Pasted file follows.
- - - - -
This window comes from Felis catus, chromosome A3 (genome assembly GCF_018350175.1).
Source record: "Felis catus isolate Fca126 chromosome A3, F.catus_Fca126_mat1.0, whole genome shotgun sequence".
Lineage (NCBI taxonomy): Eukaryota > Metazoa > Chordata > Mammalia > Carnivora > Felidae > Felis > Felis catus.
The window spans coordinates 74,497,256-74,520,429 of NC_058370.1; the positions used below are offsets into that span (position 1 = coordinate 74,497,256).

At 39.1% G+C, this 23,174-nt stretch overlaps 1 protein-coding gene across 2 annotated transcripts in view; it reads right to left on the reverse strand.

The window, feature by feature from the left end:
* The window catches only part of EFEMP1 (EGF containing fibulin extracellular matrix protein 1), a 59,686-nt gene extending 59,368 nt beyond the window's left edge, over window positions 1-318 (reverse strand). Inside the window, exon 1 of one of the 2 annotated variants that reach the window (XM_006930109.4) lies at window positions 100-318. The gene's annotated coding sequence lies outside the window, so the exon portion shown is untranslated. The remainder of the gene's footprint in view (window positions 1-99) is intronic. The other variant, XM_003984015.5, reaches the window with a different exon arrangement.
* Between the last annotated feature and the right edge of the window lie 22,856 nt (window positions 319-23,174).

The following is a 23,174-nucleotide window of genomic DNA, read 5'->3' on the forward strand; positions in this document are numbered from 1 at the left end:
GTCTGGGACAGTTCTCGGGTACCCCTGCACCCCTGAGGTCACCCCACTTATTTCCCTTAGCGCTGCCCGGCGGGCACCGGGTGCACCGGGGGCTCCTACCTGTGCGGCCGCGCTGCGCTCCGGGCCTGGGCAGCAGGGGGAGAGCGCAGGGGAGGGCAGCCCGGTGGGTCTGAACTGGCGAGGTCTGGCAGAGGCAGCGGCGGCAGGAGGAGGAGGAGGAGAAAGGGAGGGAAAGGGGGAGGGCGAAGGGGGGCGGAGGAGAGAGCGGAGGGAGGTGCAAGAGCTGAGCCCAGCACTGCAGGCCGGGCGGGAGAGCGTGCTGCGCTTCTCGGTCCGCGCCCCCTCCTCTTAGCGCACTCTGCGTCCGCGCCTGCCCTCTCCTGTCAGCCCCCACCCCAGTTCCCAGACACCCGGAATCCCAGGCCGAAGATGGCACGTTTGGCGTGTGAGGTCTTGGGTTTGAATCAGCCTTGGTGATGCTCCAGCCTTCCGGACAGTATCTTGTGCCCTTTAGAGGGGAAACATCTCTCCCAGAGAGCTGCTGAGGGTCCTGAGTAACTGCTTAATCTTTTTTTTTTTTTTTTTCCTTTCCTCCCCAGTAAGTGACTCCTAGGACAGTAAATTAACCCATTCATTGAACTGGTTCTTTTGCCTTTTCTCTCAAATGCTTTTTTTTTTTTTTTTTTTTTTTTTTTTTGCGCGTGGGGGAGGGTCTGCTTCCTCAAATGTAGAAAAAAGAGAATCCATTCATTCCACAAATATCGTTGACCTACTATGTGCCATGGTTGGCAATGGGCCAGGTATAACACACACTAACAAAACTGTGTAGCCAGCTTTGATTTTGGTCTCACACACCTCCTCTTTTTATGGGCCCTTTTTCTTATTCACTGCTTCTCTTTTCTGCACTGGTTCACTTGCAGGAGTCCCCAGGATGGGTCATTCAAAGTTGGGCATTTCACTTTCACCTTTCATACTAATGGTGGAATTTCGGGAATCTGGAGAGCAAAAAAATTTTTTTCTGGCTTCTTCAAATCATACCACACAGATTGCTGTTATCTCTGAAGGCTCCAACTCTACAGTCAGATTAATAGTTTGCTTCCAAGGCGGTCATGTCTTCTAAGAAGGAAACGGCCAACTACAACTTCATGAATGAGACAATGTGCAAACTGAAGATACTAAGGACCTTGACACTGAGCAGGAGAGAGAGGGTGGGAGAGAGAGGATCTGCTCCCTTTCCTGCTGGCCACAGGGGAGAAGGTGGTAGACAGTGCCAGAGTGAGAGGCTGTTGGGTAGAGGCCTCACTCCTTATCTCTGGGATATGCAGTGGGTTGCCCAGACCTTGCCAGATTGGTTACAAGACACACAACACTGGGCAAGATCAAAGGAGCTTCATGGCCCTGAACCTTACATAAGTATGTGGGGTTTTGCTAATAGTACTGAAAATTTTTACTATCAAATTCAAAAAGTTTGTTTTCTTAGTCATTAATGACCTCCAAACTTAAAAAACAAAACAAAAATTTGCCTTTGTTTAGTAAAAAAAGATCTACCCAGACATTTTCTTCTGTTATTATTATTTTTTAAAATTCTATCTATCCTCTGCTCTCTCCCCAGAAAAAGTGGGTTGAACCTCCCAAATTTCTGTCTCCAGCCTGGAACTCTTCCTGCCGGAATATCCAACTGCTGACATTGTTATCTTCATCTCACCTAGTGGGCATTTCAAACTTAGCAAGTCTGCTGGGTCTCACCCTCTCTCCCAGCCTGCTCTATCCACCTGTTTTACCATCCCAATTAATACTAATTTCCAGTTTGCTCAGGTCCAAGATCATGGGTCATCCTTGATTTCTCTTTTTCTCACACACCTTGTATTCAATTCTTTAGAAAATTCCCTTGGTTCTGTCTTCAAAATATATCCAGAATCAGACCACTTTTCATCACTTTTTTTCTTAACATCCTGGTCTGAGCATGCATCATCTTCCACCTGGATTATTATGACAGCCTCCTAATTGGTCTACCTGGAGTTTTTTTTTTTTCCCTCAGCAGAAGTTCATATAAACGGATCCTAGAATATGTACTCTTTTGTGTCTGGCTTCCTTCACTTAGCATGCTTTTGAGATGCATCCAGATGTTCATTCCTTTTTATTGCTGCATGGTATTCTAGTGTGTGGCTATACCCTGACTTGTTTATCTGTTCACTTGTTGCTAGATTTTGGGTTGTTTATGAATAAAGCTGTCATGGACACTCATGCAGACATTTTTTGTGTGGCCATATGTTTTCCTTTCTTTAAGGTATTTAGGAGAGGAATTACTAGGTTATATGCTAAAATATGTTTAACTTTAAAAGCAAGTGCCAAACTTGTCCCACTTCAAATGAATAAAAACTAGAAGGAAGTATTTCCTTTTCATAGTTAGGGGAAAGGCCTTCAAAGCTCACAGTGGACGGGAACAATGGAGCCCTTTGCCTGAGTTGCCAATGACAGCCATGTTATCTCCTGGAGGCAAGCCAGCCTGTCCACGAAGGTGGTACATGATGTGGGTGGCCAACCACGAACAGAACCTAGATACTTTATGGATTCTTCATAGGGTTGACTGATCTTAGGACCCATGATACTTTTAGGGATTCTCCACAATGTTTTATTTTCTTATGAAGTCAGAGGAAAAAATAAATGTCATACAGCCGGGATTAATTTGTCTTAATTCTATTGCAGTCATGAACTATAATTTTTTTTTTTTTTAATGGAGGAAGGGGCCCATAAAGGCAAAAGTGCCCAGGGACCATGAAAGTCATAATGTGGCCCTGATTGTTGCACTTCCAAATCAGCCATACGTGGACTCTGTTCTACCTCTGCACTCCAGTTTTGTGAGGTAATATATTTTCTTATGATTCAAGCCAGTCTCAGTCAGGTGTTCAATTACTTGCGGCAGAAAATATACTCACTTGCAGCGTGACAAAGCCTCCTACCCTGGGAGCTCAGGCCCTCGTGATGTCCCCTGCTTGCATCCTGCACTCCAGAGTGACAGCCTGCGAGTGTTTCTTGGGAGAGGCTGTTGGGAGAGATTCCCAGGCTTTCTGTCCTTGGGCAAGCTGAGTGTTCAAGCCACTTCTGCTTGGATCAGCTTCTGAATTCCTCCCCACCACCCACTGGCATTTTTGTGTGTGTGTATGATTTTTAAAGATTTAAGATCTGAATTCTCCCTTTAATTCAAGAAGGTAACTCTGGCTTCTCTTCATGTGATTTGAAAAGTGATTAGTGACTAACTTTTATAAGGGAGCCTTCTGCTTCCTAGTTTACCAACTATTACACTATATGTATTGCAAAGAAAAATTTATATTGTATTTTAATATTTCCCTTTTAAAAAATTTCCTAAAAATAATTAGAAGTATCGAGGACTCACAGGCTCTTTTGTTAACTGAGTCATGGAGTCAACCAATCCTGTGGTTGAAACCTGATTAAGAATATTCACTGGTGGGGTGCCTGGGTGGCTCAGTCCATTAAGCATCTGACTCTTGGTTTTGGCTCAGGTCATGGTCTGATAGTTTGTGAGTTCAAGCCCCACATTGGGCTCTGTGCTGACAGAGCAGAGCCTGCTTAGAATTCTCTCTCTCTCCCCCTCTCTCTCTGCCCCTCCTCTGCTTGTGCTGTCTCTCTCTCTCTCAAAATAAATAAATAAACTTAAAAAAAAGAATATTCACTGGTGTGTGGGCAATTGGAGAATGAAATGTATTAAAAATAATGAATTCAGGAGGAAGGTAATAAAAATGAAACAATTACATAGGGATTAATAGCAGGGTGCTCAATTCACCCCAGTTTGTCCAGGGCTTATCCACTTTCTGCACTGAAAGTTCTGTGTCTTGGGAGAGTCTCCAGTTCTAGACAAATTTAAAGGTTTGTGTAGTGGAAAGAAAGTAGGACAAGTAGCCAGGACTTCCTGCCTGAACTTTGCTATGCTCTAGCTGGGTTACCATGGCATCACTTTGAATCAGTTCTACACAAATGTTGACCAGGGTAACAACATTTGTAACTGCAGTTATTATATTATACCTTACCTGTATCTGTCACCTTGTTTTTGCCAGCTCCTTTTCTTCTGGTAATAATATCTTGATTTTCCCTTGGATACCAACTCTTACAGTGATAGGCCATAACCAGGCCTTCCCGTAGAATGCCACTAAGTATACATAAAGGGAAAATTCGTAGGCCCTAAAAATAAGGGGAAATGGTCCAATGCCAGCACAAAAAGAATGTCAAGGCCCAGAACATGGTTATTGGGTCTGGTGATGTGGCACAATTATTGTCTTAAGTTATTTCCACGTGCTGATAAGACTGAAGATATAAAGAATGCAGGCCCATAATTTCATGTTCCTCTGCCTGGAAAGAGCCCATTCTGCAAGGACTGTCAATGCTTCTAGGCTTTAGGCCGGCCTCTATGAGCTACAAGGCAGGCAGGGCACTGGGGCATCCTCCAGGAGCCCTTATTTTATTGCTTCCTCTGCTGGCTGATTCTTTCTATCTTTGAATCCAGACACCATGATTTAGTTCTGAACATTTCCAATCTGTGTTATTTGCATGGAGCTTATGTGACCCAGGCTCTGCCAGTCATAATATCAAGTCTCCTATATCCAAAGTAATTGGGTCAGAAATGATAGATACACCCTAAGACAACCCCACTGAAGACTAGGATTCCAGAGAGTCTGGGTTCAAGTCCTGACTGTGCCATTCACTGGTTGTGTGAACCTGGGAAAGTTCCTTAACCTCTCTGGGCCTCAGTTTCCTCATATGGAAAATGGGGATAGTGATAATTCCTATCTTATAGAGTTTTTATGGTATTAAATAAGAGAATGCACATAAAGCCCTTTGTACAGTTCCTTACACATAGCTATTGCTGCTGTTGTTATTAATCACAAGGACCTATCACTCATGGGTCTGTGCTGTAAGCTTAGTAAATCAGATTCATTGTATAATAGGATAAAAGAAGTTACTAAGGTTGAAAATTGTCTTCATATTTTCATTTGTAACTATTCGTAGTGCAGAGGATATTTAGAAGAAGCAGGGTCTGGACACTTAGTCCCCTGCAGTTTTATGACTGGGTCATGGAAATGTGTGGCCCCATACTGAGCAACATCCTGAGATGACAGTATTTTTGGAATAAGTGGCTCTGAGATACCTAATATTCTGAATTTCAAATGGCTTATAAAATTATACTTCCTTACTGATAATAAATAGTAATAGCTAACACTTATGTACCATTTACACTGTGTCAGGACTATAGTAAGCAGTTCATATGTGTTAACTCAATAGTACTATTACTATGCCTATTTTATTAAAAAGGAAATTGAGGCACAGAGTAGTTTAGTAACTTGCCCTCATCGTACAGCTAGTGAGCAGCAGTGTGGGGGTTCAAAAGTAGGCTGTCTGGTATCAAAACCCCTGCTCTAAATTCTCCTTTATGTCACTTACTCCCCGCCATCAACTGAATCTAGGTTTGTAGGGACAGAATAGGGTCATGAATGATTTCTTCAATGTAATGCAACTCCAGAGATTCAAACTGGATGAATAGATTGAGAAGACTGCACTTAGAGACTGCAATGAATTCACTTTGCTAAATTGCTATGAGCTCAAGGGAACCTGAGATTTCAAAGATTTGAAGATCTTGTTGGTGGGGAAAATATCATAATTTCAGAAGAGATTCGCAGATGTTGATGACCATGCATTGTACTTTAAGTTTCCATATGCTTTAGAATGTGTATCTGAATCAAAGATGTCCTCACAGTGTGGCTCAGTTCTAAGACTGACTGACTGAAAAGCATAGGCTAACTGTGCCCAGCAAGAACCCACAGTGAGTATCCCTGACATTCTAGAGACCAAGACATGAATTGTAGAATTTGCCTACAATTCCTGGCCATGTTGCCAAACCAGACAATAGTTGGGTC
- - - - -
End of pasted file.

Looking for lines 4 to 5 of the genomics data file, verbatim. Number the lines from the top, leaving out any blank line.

The window spans coordinates 74,497,256-74,520,429 of NC_058370.1; the positions used below are offsets into that span (position 1 = coordinate 74,497,256).

At 39.1% G+C, this 23,174-nt stretch overlaps 1 protein-coding gene across 2 annotated transcripts in view; it reads right to left on the reverse strand.